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Cinderella

Interview by Anne Raso


Tom Kiefer/Cinderella © Thomas Simon/Artist Publications

Tom Kiefer
Moscow Music Peace Festival, 12/8/1989
Photo © Thomas Simon/Artist Publications



The more things change, the more they stay the same—just ask Cinderella's pouty-mouthed lead singer/songwriter/rhythm guitarist/businessman Tom Keifer. Despite the fact they've gone from rags to riches since their debut LP, Night Songs, hit the record store shelves in late '86, they still tour by bus and stay in the same old cut-rate motels.

"I like the bus," says Tom. "For us, the bus is home. We hang out there together without any record company people, managers or fans around. We play acoustic guitars, drink and get buzzed on these long 500-mile rides. It's cool! We love the bus, man, it's great. If there's a really long drive—like 24 hours or something—we'll fly. But most tours are routed so that you drive no more than 500 miles to the next gig. It's great. We just sit up all night and jam or watch movies, and it's cool. That's what rock'n'roll is about, to me—a bus!"

But isn't it a little rough to have to put on a show after trying to sleep amidst rumblings from a tour bus engine? Tom answers, "Well, when we check in the next morning, we just sleep all day. We get in at five or six in the morning, sleep 'til noon, get up and do our interviews or laundry or whatever—and just go to the show."

But there's also an off-the-road Tom who lives in central New Jersey, drives an '85 Jaguar to the local A&P grocery store, and visits his mother. But, still, he wouldn't quite call it a normal home life. "What's normal?" he asks with more than a touch of cynicism. "I don't know if it's totally normal, because when I come home—which is when I have two or more weeks off—I just do whatever I want. I don't have to work."

Instead, he collects. In the past year Tom has amassed a guitar collection that would put Eddie Van Halen's to shame. His house has been overtaken by the axes (and a Steinway baby grand), much to his wife Emily's chagrin. "When it comes to collecting guitars," shrugs Keif, "I'm sick! It's pretty ridiculous. I don't even know how many I have. When I see one and I like it, I just have to get it. It's just part of American rock'n'roll history. There's a lot of reasons why I love 'em more than just the way they play and sound, anymore. It's more like a hobby; I'm not buying the guitars to play, necessarily. I mean, I play them all in the studio or live, and I just can't get enough of them, but more or less I'm buying them just to have them."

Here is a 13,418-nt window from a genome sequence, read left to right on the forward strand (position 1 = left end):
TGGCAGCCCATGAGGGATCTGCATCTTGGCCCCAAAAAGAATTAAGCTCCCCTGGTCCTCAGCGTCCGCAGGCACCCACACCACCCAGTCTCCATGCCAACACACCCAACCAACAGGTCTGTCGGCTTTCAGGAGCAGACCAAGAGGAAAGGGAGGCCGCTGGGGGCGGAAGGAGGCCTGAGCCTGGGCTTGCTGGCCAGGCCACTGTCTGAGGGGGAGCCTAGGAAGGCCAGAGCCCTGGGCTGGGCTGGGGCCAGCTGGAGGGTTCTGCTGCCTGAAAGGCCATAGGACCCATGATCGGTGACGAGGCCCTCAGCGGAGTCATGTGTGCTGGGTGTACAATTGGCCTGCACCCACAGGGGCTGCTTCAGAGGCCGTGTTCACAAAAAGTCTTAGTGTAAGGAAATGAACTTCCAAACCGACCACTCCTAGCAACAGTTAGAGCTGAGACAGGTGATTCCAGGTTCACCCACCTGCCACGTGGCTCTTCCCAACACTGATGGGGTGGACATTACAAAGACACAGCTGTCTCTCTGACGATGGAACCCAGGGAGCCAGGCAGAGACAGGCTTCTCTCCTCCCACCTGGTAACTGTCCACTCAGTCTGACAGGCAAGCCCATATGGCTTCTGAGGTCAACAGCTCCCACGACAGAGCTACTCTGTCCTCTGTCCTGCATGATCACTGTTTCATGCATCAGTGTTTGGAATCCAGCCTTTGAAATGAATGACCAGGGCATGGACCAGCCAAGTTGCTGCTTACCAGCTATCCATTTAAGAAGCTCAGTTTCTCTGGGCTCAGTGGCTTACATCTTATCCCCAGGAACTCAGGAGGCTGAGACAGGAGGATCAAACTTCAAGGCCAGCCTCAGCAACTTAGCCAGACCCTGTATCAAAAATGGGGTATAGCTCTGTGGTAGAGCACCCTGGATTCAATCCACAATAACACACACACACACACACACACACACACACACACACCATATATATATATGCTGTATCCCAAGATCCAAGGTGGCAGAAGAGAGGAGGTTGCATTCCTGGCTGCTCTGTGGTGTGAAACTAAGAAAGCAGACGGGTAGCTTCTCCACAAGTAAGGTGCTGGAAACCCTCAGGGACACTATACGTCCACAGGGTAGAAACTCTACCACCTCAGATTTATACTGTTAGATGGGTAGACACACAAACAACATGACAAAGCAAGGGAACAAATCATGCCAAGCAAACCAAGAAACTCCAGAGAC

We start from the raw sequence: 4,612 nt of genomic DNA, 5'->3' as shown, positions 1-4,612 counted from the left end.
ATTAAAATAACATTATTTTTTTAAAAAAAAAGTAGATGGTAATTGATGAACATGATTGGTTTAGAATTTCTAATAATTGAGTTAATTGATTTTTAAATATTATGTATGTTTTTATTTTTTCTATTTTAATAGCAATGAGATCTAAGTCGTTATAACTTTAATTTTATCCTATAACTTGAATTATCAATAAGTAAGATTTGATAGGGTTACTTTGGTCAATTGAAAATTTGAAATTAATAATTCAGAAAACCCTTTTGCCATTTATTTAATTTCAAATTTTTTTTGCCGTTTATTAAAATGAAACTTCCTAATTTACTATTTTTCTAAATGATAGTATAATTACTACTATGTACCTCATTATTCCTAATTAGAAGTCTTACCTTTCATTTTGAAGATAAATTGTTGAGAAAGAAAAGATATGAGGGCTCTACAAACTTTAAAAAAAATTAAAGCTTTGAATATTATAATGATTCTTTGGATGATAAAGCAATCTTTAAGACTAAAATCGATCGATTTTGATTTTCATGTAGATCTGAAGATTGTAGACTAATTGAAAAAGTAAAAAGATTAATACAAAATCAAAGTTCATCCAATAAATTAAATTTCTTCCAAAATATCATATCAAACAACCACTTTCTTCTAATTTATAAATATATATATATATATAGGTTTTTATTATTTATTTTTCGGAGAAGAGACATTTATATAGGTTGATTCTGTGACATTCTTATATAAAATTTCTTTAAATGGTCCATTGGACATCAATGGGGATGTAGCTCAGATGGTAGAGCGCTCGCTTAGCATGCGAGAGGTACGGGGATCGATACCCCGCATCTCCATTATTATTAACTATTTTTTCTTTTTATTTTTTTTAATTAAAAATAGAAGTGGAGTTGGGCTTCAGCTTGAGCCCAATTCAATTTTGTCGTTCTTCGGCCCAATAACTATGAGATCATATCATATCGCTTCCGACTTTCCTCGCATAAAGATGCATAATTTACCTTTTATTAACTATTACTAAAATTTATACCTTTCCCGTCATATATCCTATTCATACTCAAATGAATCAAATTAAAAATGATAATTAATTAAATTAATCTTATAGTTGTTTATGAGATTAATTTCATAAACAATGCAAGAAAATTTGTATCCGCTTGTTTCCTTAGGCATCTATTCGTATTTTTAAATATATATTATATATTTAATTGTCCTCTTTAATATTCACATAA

He's gone so far as to have a guitar expert, Tom Levin, bring him guitars to buy or trade. "He's a vintage dealer in Philly who is a real guitar snob. He's really picky about what kind of guitars he buys and sells. I bought everything from him except for the first few, which I got at a big guitar show in Texas a year ago."

Jay found me a J-200, a Gibson acoustic guitar from 1953; it's a real one-of-a-kind. Everything he gets me is the rarest of rare, just some really great guitars. He comes over to the house with an entire van of guitars; I don't even have to go anywhere. I just call him up, he comes over just about immediately, leaving a pile of guitars here for me to test out. I'll call him and say, 'I like this one and this one and this one,' then I pay him for the ones I took the previous week and he shows me five more!"

According to the press, guitars are Tom's only addiction. But, says Tom, "We have a clean reputation because we don't feel we need to brag about what we do. What we do is our business. I mean, it's just not important. You know, if I have a drinking problem, that's my problem. I shouldn't burden the world with it. To us, that's just not what music's about. Whether we're clean-living or whether we're not, no one's ever going to fucking know because it's no one's business. That's more our attitude, more than trying to set a good example or whatever. And if you really had a problem, you wouldn't want anybody to know about it, anyway."

Eric Brittingham/Cinderella © Ruby Michael/Artist Publications

Eric Brittingham
Photo © Ruby Michael/Artist Publications

Whether Tom and the boys are party animals or not, Mr. K's voice is always in prime shape, unlike other heavy metal howlers whose cords are strained from the constant climate changes, drinking, air conditioning, the dry air on tour buses and millions of other factors. Instead, he claims, "My voice gets stronger as a tour goes on. And I don't even really warm up before a show; I'll usually just sing a little in the dressing room before I go on. It all depends on how I feel; it just depends on the day."

Still, it's utterly amazing that Tom's voice stayed strong through the now-notorious sessions for the album, which, according to everyone in the band, were something straight out of hell. Producer Andy Johns walked out during the mixing, making the album miss its original release date by several months. Rumors were flying: Fred Coury was flubbing his drum parts, or leaving the band; and that an A&R guy at PolyGram disapproved of the final mix and the boys had to start from scratch again. Now, Keifer can see the silver lining that was in the cloud. "You know, sometimes tension is what really makes you go. It's like pressure and tension and upset and turmoil kind of feed the fire. I'm not saying that I'd want to go through all this shit again, but I think that every album has its vibe, and that was the vibe for this one."